In addition to giving students the opportunity for hands-on instruction, Sanderson said he believes facility specific training programs should incorporate block flow diagrams into the instruction. “A block flow diagram gives you the opportunity to see how the system operates as a unit. Every facility is required to have one but very rarely are they ever used,” he said. “After acquiring a baseline knowledge of components and their operations, operators can then expand their knowledge to the system level by incorporating the use of block flow diagrams. Ultimately this allows for a transition to the use of process and instrumentation diagrams as well as standard operating procedures in training.

The kind of training and the frequency of training that operators need varies. Facilities that utilize certain amounts of ammonia fall under Occupational Safety and Health Administration Process Safety Management and the Environmental Protection Agency’s Risk Management Plant programs, which have training requirements.

“One aspect of these regulations is that operations staff receive training on the specific operating procedures applicable for their own systems,” Reindl said, adding that there are additional training requirements that apply to maintenance, emergency response, and other aspects of systems depending on the work the facility does and the staff involved.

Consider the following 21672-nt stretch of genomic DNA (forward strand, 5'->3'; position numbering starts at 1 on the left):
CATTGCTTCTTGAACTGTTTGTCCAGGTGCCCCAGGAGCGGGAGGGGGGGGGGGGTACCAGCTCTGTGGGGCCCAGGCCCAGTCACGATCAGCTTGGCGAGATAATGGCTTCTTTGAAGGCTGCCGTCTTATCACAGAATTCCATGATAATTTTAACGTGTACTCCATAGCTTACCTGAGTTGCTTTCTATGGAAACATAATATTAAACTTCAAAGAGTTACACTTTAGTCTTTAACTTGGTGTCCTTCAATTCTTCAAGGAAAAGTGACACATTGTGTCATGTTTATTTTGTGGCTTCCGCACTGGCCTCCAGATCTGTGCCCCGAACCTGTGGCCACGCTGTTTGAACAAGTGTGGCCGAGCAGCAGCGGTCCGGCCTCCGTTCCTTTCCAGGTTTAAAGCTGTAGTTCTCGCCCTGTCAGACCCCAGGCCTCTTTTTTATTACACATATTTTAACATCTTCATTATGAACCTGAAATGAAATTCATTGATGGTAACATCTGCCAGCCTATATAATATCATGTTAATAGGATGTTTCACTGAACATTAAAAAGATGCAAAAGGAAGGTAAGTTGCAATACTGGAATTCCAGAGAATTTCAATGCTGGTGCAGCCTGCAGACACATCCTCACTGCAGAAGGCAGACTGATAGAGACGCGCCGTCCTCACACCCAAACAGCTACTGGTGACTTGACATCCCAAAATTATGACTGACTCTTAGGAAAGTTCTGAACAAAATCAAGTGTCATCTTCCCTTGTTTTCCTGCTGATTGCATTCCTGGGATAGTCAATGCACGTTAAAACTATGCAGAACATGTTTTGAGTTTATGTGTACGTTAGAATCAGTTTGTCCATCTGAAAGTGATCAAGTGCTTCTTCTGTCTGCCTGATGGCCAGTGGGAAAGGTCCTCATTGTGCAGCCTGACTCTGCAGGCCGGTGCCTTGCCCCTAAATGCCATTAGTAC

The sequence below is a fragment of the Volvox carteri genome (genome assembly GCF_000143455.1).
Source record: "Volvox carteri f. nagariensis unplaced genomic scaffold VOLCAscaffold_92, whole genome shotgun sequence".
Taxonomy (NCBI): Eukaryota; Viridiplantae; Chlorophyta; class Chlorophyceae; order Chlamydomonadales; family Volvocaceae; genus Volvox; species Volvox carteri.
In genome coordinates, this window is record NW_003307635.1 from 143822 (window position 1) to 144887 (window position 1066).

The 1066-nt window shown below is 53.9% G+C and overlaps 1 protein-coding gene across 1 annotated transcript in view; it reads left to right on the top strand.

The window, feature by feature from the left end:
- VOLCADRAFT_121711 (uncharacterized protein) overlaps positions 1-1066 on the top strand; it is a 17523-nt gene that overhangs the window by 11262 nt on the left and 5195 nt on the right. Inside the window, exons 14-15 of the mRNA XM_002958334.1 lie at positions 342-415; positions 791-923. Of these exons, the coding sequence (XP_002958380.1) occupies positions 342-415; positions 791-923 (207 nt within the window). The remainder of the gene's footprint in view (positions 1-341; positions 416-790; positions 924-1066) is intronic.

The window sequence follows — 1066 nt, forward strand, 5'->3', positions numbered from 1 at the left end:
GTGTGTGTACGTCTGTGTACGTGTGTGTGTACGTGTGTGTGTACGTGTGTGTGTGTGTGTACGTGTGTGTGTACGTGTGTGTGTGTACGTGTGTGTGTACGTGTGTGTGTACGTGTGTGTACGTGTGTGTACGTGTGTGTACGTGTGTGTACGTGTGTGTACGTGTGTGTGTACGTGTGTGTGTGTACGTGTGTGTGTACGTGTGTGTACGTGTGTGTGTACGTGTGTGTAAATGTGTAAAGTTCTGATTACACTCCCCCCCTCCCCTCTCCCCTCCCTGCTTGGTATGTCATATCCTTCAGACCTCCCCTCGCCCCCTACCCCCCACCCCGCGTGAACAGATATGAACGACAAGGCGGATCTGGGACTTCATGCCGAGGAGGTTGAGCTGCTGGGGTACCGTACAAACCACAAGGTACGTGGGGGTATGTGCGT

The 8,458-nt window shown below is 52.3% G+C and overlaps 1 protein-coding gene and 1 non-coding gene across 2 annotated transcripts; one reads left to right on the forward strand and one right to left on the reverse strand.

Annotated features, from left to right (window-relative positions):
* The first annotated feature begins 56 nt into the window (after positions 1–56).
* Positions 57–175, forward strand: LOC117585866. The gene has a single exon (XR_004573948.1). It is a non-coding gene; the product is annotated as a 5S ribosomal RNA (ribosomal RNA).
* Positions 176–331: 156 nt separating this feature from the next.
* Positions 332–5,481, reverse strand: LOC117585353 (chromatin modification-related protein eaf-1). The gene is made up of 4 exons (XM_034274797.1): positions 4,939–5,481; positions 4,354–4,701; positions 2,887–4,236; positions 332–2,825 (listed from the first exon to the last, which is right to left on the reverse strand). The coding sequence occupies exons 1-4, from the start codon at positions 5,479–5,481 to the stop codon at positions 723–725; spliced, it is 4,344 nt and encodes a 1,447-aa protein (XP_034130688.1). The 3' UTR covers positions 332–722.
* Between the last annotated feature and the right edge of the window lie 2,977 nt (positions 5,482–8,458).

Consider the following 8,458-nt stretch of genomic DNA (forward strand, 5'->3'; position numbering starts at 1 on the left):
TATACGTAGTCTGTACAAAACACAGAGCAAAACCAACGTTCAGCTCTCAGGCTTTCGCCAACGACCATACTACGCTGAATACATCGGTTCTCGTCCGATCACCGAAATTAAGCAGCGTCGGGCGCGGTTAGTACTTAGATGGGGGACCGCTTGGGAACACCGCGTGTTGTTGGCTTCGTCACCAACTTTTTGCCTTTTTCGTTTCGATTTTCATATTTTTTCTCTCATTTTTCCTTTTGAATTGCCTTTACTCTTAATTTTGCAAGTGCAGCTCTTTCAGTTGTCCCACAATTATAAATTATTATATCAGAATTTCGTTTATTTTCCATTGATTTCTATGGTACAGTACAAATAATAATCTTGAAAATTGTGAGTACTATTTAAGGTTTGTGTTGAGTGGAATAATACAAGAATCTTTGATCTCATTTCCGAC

Wagner-Meinert offers 24 refrigeration and emergency response-related courses out of its training center in Fort Wayne, through an agreement with Polk State Corporate College in Bartow, Florida, and outreach locations throughout the country. However, the majority of classes the company does are onsite at their customers’ locations. Sanderson said the two types of training—on-site and offsite—complement each other. “They need to have exposure to what they’ve got and what they’re likely to encounter in the future,” he said. “A well balanced training lab, one consisting of old and new equipment, is vital to the training process. Understanding their system and having training specific to their system is also vital.”

Babcock said learning within a training facility can be more effective than on-site training because it removes distractions and training can be consolidated into a shorter timeframe. “The [average] plant isn’t going to stop production for training,” he said.

Training facilities typically offer a variety of programs, based on the level of education technicians need, Babcock explained. Garden City Community College, for example, offers five different one-week seminars, which start with basic theories of operations. Garden City Community College’s programs pack a semester of learning into one week, and the condensed timeframe is particularly useful for those who are entering into the ammonia refrigeration industry as a second career, Babcock said.

Williams said it is important for people to have the right expectations of any third-party training program. “Training isn’t the end of the story. It is a part of the process. Companies need to have a vigorous training program within their facility that is specific to the plant,” he said. “Education starts somewhere and then you apply it to daily experience and then it becomes knowledge.”